Over the past decade, the Fourth Circuit Court of Appeals (which includes North Carolina, South Carolina, and Virginia) has substantially lowered the bar for demonstrating racial harassment in cases where a racial epithet is used. In older cases, African-Americans were basically expected to put up with such verbal abuse up to the point where it was repetitive and aimed directly at them. Subsequent cases have found a hostile work environment based on one use of the “N-word” and in cases where the plaintiff overheard the use of the term when it was not directed at them.
Earlier this week, the Fourth Circuit continued its evolution on this point, finding that the alleged use of the “N-word” by the 6-year-old son of a company’s owner constituted objective evidence of a severe and hostile work environment based on race. In Chapman v. Oakland Living Center, Inc., the plaintiff was a cook at an assisted living facility. She claimed that on multiple occasions, the owner’s child called her the “N-word,” on one occasion telling her that his father had described her using the term. She complained to the owner, who told his son to apologize, but the child refused. The plaintiff quit and filed a lawsuit claiming constructive discharge, discrimination, and harassment based on her race.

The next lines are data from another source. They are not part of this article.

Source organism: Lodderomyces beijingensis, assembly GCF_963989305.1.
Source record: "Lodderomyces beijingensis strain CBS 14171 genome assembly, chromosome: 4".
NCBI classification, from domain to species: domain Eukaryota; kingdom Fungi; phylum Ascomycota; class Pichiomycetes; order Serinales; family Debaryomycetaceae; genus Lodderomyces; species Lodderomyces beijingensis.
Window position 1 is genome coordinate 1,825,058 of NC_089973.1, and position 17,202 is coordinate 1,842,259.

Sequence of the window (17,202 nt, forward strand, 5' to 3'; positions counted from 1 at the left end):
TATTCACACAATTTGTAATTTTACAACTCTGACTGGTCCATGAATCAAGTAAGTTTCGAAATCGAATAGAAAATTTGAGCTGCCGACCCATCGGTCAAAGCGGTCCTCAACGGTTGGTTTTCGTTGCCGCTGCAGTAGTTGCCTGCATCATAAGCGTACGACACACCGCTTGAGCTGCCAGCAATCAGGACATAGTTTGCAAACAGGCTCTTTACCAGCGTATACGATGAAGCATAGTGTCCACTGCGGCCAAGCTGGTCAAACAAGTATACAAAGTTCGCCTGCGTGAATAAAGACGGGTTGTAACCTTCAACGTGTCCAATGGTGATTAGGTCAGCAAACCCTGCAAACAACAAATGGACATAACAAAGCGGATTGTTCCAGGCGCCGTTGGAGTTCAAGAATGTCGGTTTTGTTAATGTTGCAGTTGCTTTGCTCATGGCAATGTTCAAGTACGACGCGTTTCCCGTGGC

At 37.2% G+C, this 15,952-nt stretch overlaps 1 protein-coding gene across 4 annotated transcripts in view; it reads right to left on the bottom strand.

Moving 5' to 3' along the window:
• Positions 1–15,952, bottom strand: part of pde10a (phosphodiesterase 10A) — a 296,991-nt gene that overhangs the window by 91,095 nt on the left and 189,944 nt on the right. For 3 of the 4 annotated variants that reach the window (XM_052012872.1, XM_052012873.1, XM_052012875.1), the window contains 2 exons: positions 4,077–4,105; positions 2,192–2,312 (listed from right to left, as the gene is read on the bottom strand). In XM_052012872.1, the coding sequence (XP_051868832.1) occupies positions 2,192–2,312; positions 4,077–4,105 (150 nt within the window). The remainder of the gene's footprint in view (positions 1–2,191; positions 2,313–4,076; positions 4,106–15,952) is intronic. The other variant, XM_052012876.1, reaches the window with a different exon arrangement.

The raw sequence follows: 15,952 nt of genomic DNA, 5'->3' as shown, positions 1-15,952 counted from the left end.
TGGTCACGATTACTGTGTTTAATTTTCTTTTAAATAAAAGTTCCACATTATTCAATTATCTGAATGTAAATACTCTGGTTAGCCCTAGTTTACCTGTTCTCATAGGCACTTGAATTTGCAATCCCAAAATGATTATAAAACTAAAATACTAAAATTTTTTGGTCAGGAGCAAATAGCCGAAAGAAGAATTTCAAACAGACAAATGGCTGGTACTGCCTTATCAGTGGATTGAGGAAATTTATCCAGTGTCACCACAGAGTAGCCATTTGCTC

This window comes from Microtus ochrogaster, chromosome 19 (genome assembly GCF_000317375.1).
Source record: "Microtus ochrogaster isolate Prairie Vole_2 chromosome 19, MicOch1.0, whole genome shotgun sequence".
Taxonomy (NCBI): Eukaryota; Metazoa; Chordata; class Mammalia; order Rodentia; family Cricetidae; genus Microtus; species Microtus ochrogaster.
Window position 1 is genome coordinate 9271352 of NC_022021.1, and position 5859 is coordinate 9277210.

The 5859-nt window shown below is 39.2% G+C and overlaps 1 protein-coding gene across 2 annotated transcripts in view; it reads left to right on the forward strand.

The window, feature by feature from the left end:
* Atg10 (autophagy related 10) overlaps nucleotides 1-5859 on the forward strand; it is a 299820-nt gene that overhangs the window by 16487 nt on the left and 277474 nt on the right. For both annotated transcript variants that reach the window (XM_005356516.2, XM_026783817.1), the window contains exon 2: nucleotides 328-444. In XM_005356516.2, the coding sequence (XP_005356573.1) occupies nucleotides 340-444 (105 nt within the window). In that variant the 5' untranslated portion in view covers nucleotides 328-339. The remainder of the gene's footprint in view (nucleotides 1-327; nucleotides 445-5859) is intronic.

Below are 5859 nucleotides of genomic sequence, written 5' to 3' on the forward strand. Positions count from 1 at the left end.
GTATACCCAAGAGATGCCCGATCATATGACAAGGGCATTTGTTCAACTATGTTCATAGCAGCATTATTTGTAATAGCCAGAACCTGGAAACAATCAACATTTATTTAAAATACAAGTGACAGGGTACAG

The district court dismissed the suit, finding that the child’s statement could not be imputed to the employer. On appeal, the Fourth Circuit reversed this decision, concluding that the question of whether the plaintiff complained about the conduct must be determined by a jury. The court then said that the employer’s alleged response to the incidents raised questions over the seriousness of its actions with regard to the child. Finally, the fact that the child allegedly told the plaintiff that his father had used the same language in reference to her met the standard for objectively severe conduct.
This decision reinforces the Fourth Circuit’s zero tolerance for use of racial epithets in the workplace, regardless of the source of the slur or context behind its use. Employers that do not take prompt and decisive steps to respond to and prevent future occurrences will likely face a jury trial with regard to claims for compensatory and punitive damages resulting from the impact of these slurs on the employee.